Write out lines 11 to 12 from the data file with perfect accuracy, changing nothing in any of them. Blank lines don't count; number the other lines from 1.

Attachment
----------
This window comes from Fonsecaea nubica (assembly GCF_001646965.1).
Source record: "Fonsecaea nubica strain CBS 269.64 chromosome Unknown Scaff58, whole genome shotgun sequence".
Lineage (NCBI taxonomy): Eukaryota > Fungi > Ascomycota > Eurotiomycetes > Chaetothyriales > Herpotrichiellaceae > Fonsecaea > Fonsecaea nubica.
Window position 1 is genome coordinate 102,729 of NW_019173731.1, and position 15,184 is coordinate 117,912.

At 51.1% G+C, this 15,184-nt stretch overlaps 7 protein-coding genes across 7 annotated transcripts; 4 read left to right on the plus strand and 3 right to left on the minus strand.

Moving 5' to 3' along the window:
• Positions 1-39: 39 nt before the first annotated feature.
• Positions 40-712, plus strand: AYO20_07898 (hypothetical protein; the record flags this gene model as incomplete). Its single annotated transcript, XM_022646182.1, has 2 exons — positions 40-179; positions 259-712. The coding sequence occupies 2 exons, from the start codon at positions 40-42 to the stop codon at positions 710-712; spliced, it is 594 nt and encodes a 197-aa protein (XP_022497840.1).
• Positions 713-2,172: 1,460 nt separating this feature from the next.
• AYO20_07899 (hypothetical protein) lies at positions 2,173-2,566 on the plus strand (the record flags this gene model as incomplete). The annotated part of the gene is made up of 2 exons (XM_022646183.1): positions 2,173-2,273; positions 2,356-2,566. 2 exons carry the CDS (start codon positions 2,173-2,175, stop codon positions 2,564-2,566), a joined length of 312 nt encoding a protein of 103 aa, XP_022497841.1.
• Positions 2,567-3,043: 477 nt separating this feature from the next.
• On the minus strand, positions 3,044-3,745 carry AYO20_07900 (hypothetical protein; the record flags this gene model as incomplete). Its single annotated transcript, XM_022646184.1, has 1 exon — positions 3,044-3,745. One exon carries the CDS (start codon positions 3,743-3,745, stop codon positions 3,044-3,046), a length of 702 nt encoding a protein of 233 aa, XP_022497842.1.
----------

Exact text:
• Positions 2,567-3,043: 477 nt separating this feature from the next.
• On the minus strand, positions 3,044-3,745 carry AYO20_07900 (hypothetical protein; the record flags this gene model as incomplete). Its single annotated transcript, XM_022646184.1, has 1 exon — positions 3,044-3,745. One exon carries the CDS (start codon positions 3,743-3,745, stop codon positions 3,044-3,046), a length of 702 nt encoding a protein of 233 aa, XP_022497842.1.